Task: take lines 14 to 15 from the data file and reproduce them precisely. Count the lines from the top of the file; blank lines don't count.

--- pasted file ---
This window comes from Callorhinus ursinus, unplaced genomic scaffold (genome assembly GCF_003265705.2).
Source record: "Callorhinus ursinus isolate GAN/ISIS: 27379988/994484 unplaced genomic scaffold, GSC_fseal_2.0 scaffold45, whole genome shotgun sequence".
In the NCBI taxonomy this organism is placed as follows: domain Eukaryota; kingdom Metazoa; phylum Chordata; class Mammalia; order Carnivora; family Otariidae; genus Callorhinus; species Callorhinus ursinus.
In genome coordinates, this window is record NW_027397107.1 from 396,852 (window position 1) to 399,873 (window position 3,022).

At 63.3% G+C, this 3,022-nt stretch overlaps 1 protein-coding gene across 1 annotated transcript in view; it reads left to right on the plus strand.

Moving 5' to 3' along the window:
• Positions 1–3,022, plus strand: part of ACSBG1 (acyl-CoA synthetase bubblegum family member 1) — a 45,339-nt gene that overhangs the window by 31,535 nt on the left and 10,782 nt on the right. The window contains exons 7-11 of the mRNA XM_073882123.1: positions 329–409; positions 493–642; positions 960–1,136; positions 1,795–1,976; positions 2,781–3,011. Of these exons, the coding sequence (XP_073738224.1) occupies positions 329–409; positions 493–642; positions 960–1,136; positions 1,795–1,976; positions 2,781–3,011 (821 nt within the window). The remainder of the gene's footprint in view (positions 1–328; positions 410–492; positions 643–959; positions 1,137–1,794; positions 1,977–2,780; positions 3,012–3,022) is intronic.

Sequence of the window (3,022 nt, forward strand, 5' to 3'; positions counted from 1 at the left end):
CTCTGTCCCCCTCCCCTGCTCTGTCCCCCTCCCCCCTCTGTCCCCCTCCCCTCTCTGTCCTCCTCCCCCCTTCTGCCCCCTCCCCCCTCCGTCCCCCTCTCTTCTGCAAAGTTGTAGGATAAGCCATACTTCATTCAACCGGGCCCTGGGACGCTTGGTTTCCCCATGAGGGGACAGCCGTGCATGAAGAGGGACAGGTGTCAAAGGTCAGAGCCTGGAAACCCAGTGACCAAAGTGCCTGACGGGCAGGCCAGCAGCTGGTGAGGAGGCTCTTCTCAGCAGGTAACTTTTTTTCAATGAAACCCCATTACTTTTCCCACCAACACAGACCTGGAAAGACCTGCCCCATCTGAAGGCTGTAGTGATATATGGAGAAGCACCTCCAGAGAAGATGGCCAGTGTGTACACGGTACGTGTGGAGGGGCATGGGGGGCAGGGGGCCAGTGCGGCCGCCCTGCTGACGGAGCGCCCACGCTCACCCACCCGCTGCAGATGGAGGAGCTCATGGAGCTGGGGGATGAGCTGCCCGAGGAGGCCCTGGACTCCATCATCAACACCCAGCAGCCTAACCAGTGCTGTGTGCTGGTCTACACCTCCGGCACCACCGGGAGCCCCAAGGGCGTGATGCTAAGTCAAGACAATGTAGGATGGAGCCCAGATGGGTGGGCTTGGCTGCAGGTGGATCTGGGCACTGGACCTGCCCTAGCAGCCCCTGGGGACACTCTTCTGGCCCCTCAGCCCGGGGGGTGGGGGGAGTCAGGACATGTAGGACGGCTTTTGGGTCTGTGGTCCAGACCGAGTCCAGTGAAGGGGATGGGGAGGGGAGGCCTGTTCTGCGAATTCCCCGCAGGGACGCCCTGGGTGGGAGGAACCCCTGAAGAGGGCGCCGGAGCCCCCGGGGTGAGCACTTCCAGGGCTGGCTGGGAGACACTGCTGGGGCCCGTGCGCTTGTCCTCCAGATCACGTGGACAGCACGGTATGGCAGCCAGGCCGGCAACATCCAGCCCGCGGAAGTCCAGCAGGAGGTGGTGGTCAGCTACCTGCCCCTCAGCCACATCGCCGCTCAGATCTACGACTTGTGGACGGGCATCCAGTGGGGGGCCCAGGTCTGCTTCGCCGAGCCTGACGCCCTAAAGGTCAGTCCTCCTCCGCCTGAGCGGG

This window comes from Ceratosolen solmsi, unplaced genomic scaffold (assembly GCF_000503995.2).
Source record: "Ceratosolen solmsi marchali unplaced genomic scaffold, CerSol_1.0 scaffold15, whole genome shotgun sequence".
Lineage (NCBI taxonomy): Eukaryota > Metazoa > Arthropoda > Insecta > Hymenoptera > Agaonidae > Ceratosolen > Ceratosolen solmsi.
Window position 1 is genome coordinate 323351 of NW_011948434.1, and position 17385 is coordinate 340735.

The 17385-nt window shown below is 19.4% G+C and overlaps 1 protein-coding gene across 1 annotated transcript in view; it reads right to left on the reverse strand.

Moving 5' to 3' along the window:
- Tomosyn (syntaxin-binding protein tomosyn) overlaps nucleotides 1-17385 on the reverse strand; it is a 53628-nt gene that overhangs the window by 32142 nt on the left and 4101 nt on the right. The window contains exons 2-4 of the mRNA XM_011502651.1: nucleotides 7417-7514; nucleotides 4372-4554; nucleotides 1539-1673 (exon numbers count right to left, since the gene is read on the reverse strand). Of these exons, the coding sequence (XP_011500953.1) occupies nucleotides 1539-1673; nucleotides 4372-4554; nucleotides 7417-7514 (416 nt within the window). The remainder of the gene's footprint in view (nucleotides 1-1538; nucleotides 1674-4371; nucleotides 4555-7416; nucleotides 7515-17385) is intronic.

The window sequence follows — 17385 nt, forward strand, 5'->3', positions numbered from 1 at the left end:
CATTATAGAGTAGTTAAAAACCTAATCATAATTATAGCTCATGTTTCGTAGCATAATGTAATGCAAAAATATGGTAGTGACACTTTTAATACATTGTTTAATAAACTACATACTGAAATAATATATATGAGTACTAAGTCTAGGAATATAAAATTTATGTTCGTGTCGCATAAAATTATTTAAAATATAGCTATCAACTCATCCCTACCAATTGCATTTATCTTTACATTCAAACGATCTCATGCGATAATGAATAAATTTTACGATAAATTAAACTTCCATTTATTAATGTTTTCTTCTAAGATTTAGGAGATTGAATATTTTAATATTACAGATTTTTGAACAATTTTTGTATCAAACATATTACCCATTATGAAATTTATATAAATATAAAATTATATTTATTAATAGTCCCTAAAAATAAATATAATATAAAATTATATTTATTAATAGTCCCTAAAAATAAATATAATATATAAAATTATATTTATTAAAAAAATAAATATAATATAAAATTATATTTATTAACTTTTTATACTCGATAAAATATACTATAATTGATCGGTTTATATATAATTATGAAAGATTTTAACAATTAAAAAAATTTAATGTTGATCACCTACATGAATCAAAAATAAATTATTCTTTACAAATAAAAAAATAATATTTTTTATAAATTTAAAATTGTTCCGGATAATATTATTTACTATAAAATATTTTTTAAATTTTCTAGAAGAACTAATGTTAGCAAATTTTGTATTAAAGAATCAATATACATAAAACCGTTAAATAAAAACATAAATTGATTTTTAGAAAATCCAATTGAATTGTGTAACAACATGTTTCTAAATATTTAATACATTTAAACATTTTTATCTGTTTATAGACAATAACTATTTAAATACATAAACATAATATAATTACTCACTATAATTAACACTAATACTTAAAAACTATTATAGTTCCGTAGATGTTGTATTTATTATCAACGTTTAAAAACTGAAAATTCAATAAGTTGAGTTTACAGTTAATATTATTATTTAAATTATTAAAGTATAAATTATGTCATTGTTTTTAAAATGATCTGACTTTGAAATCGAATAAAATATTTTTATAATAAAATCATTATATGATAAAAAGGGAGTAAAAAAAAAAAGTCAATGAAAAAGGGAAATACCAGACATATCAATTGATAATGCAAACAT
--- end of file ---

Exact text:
The 17385-nt window shown below is 19.4% G+C and overlaps 1 protein-coding gene across 1 annotated transcript in view; it reads right to left on the reverse strand.

Moving 5' to 3' along the window: